Michael Mann calls the defeat of local weather deniers in Australia – Watt with it?
Essay by Eric Worrall
Michael Mann seems to have confused a left election cycle maximum with a hockey stick.
Australia’s climate fight has continued – leaving deniers behind
on April 8, 2023 1:00 am AEST
Notwithstanding a few absurd outbursts on the sidelines, there is now controversy over what form of climate action to adopt.
I left Australia three years ago and cut my sabbatical short as Covid-19 spread and lockdowns followed. I had just witnessed the Black Summer, a climate change-induced disaster marked by unprecedented heat, devastating drought, and devastating and deadly bushfires. Although I came to Australia to research the impact of climate change on extreme weather events, it became my lived experience instead.
The ruling coalition had left a trail of death and destruction in its wake, both figuratively and literally. Thousands of homes were destroyed, dozens of lives lost, 24 million hectares burned, and Australia was shunned from an international climate summit because of then-Prime Minister Scott Morrison’s intransigence. Meanwhile, the right-wing Murdoch media machine continued to spread climate disinformation, cynically blaming arson and “backburning” for the devastation. Things were looking pretty bleak. But at the same time I felt that something had changed.
The good news? After almost a decade, Australia has regained sensible climate policy after ongoing and somewhat heated negotiations between the Albanian government and the Greens. One can argue whether it goes far enough. But Green Party leader Adam Bandt put it this way: “To all those who despair about the future and want real climate action, today you should have a jump in your heart because it shows that we are taking on the coal and gas companies and winning can. ”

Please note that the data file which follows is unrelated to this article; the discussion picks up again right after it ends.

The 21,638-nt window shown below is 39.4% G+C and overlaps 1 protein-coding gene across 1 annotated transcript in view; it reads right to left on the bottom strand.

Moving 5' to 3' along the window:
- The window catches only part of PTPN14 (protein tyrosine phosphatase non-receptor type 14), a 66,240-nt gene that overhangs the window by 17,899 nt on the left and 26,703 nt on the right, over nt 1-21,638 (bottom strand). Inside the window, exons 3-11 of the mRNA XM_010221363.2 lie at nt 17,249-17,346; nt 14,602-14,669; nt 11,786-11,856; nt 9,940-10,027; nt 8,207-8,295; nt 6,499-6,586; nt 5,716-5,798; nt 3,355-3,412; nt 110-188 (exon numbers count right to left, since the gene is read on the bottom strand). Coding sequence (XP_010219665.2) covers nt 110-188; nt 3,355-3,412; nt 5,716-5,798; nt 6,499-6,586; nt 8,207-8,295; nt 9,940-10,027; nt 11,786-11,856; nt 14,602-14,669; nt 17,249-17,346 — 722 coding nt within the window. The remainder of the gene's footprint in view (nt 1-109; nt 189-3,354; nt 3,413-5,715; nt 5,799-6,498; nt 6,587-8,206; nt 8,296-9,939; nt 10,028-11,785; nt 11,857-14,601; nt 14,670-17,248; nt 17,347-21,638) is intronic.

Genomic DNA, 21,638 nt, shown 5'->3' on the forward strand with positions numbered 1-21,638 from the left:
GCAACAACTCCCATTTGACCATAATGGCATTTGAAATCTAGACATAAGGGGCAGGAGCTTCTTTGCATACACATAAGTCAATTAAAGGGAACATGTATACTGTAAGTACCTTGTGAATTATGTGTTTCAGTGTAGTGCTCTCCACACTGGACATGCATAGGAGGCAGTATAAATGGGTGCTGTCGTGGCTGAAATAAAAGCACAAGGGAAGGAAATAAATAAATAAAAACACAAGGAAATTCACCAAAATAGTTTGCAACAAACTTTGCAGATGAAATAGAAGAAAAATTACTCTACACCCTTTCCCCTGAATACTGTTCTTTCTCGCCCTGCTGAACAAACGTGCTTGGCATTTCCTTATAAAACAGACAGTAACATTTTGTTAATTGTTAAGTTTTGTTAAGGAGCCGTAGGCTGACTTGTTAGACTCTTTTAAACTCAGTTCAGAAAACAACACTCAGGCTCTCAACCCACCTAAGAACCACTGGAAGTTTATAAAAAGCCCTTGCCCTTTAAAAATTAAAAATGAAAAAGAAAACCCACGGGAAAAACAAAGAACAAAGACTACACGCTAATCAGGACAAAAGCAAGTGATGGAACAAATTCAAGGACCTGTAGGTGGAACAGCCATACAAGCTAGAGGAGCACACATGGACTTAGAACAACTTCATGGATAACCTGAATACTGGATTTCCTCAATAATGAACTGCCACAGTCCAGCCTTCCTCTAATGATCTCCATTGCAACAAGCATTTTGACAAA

Read more: https://www.theguardian.com/commentisfree/2023/apr/08/australias-climate-battle-has-moved-on-leaving-deniers-behind
As we near the one-year anniversary of the left-leaning Albanese victory, with Albanese jumping from a recent impressive by-election victory, it’s understandable that Mann is excited by a brief subset of available data.
But history teaches caution. Kevin Rudd rode to victory in 2007 on a huge wave of support with a promise to solve the climate crisis. But a series of economic and political missteps saw him lose his leadership role in 2010, briefly regaining it in 2013, only to be obliterated by conservative climate skeptic Tony Abbott in 2013.
Will Albanese follow the same path as Rudd? Unfortunately, it’s possible he could win a second term. The Conservative opposition in Australia is deeply divided thanks to reckless attempts by mainstream Conservative Liberal and national party leaders to swing too far to the left, such as their unconvincing adoption of Net Zero just before the last general election.
The Conservatives will eventually regroup and Albanese will stumble. Storm clouds are already gathering on the Albanese horizon in the form of imminent energy shortages. Sooner or later these problems will seriously affect the lives of ordinary Australians.
Australian voters are no different than other countries, when we feel economic troubles, lose our jobs or face housing insecurity, we lash out at those responsible.
When the pendulum finally swings right again, we can all look forward to reading Mann’s tedious essays about what a missed opportunity the Albanese years were.